As various forms of interaction evolve, so should the way we visually and cognitively engage with information. However, with many novel technologies, such as AR/VR, comes a steep learning curve that often serves as a point of hesitance for ubiquitous adoption.
This project explores how XR experiences can be engaged with through traditional forms of interaction and if this hybrid behavior can enrich the way individuals absorb new information.
VR Gravity Sketch
3 Weeks (Fall 2019)
This exploration can be benefitial to contexts such as the Phipps Conversatory, a botanical garden in Pittsburgh. Like many exhibition spaces, most of the plant life at Phipps is curated and installed in an inevitable, showcase-like manner. Plants are taken out of their contextual environments and as a result, visitors are unable to gain a holistic understanding of the exhibited plant's role in its natural ecosystem. Given these concerns, I framed my problems through these two questions:
“How can I provide users with a better contextual understanding of exhibition pieces and their natural environments and in the process, bring excitement to learning through technological innovation?
“How can I encourage visitors with a call to action in regards to their role as a player in their own communities?”
A tabletop AR terrain that adapts depending on the user's placement of physical action trophies. This design solution seeks to utilize existing intraction paradigms to help visitors visualize an exhibited plant in its broader natural habitat, as well as the role the Anthropocene plays within that specific environment.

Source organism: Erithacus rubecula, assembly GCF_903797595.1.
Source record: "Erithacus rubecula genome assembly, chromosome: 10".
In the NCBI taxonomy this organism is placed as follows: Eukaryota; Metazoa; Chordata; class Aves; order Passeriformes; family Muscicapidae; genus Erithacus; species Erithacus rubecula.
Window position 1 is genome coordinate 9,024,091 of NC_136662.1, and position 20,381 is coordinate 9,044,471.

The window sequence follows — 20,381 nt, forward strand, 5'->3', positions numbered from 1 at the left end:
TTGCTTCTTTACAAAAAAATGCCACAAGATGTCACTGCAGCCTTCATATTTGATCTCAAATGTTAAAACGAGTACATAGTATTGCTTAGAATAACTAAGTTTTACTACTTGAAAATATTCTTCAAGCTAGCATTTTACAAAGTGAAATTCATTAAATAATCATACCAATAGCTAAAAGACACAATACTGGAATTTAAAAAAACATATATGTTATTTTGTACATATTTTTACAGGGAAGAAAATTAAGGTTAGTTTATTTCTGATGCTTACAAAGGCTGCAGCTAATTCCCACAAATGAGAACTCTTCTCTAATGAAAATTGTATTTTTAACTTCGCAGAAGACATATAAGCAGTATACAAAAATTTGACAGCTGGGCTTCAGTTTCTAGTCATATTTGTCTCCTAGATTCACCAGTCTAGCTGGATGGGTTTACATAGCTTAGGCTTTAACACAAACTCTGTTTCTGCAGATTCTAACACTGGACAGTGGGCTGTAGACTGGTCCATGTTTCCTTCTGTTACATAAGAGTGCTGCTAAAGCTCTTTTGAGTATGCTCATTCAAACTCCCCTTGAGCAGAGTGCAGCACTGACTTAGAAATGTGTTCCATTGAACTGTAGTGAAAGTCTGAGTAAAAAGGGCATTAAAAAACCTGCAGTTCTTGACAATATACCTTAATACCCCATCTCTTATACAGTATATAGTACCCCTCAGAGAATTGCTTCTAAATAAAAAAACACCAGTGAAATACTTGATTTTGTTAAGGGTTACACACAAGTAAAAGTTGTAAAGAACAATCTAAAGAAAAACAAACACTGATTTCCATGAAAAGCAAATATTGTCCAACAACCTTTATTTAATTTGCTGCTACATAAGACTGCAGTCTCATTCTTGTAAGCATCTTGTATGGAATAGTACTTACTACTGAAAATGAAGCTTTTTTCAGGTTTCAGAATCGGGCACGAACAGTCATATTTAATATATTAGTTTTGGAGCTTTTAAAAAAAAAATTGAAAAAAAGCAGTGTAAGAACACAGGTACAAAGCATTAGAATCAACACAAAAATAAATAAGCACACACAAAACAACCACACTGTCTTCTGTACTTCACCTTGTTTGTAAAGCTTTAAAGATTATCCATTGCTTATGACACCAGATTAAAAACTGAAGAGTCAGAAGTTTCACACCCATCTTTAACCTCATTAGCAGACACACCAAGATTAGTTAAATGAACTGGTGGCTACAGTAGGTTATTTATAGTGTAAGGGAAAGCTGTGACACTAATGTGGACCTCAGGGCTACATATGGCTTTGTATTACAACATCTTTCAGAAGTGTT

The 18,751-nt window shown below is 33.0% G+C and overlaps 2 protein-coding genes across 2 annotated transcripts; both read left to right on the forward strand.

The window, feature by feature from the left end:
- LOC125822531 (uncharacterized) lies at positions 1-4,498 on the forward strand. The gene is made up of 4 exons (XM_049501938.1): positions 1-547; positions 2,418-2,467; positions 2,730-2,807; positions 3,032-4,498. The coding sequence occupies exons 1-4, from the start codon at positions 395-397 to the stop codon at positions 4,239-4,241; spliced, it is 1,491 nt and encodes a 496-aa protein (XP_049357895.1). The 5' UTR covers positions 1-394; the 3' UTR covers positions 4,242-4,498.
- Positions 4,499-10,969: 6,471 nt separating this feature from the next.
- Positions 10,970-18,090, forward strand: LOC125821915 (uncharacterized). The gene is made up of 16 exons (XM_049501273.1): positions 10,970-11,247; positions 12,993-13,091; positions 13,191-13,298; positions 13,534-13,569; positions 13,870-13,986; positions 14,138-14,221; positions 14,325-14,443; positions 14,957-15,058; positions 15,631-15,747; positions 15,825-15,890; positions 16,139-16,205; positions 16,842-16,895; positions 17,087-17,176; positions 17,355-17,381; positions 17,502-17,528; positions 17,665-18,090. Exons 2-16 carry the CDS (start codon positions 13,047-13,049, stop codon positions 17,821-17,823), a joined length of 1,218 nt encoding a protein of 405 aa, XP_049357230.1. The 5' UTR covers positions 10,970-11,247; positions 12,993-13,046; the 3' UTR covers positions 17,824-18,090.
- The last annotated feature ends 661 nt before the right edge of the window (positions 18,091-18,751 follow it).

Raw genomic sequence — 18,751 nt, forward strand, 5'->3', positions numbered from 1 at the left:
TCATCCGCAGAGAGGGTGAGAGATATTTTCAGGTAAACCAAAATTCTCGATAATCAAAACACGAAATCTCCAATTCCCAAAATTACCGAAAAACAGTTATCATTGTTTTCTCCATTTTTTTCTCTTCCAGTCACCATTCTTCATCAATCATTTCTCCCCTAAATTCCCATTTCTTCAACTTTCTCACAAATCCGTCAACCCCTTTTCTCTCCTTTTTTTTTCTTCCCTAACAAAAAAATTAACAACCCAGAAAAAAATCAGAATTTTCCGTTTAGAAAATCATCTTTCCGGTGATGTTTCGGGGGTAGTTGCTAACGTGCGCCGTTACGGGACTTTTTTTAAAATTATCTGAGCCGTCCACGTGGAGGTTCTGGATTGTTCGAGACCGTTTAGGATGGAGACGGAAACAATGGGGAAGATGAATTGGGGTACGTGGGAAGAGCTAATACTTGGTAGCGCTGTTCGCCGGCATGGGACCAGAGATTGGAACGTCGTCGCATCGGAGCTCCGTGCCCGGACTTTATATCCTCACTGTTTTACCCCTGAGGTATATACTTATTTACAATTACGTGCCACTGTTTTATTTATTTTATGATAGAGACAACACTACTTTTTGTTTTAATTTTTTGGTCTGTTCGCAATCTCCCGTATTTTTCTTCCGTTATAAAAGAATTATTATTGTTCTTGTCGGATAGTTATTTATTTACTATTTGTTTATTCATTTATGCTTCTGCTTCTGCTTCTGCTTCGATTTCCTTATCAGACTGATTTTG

Form of Interaction —
Every AR tabletop within Phipps consists of a “Start” trophy, the trigger that begins every simulation. When the user moves the trophy to certain spots on the table, the CG projected terrain reacts accordingly depending on what type of action trophy is used.
Information Cards —
Depending on which action trophies the user decides to move, appropriate signs appear with relevant information to that action. Since one of the interaction's primary goals is to visualize impacts of certain actions, each information sign leads to an additional call-to-action for the user to digest.
when beginning my research, I visited Phipps to not only better understand the exhibition material itself, but also the types of people that visited.
Breaking down my stakeholders helped me realize a few things. To truly satisfy both my primary and secondary users, I would need to create a highly intuitive experience capable of engaging, entertaining, and educating various groups of individuals that all have diverse motives.
A tricky part of prototyping for spatial interfaces is communicating the way information is displayed. With time as a primary factor, I built physical mockups of information cards.VR Prototyping: Terrain Projection
From there, I took my initial tabletop design ideas into Oculus' Gravity Sketch and began modeling in 3D space. Doing so allowed me to design a one-to-one model, giving me a more realistic understanding of what it might be like in world space.AR Prototyping: Terrain Projection
Designing in VR proved to be extremely valuable in many regards, but it couldn't mimic the qualities of world space. I transitioned out of the headset into Xcode's Reality Composer so that I could prototype interactively with AR. Below are a few iterations.
Final Prototype —
At the end of this process, I developed a design proposal that visualizes how an individual might engage with this interaction.
As technology gets smarter, so should the way we undestand its new affordances. This project projects an ideal future where technology becomes secondary in the way we interact with each other and the physical world. I don't think we're meant eventually to live our lives in a VR headset... but I do believe that these technologes will open doors to new ways we perceive and understand our surroundings.